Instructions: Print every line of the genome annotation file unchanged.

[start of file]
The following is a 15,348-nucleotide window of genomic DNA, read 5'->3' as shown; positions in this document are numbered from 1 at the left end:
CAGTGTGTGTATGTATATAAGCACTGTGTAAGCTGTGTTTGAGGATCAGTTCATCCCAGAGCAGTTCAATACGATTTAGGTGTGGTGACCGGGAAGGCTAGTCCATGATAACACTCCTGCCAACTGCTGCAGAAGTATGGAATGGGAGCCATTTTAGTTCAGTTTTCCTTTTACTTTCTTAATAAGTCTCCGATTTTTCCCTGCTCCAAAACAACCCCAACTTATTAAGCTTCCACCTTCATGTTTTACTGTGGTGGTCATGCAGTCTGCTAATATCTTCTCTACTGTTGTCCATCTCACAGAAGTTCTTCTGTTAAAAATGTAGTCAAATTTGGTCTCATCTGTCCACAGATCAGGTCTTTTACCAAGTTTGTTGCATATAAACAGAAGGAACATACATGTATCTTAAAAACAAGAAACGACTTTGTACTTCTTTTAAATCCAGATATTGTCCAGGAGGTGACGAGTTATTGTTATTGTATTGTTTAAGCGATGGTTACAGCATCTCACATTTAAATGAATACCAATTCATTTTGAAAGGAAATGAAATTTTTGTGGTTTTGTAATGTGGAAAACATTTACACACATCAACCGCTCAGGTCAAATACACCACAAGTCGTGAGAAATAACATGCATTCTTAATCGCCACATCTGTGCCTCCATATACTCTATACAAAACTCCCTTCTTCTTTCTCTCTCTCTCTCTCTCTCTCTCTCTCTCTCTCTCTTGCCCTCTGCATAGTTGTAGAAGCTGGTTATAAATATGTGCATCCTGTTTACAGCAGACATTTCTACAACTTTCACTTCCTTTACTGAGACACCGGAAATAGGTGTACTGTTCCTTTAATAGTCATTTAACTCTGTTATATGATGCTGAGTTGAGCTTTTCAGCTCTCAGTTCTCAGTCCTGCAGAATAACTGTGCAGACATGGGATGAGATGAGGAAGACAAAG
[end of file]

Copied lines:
The following is a 15,348-nucleotide window of genomic DNA, read 5'->3' as shown; positions in this document are numbered from 1 at the left end:
CAGTGTGTGTATGTATATAAGCACTGTGTAAGCTGTGTTTGAGGATCAGTTCATCCCAGAGCAGTTCAATACGATTTAGGTGTGGTGACCGGGAAGGCTAGTCCATGATAACACTCCTGCCAACTGCTGCAGAAGTATGGAATGGGAGCCATTTTAGTTCAGTTTTCCTTTTACTTTCTTAATAAGTCTCCGATTTTTCCCTGCTCCAAAACAACCCCAACTTATTAAGCTTCCACCTTCATGTTTTACTGTGGTGGTCATGCAGTCTGCTAATATCTTCTCTACTGTTGTCCATCTCACAGAAGTTCTTCTGTTAAAAATGTAGTCAAATTTGGTCTCATCTGTCCACAGATCAGGTCTTTTACCAAGTTTGTTGCATATAAACAGAAGGAACATACATGTATCTTAAAAACAAGAAACGACTTTGTACTTCTTTTAAATCCAGATATTGTCCAGGAGGTGACGAGTTATTGTTATTGTATTGTTTAAGCGATGGTTACAGCATCTCACATTTAAATGAATACCAATTCATTTTGAAAGGAAATGAAATTTTTGTGGTTTTGTAATGTGGAAAACATTTACACACATCAACCGCTCAGGTCAAATACACCACAAGTCGTGAGAAATAACATGCATTCTTAATCGCCACATCTGTGCCTCCATATACTCTATACAAAACTCCCTTCTTCTTTCTCTCTCTCTCTCTCTCTCTCTCTCTCTCTCTCTCTTGCCCTCTGCATAGTTGTAGAAGCTGGTTATAAATATGTGCATCCTGTTTACAGCAGACATTTCTACAACTTTCACTTCCTTTACTGAGACACCGGAAATAGGTGTACTGTTCCTTTAATAGTCATTTAACTCTGTTATATGATGCTGAGTTGAGCTTTTCAGCTCTCAGTTCTCAGTCCTGCAGAATAACTGTGCAGACATGGGATGAGATGAGGAAGACAAAG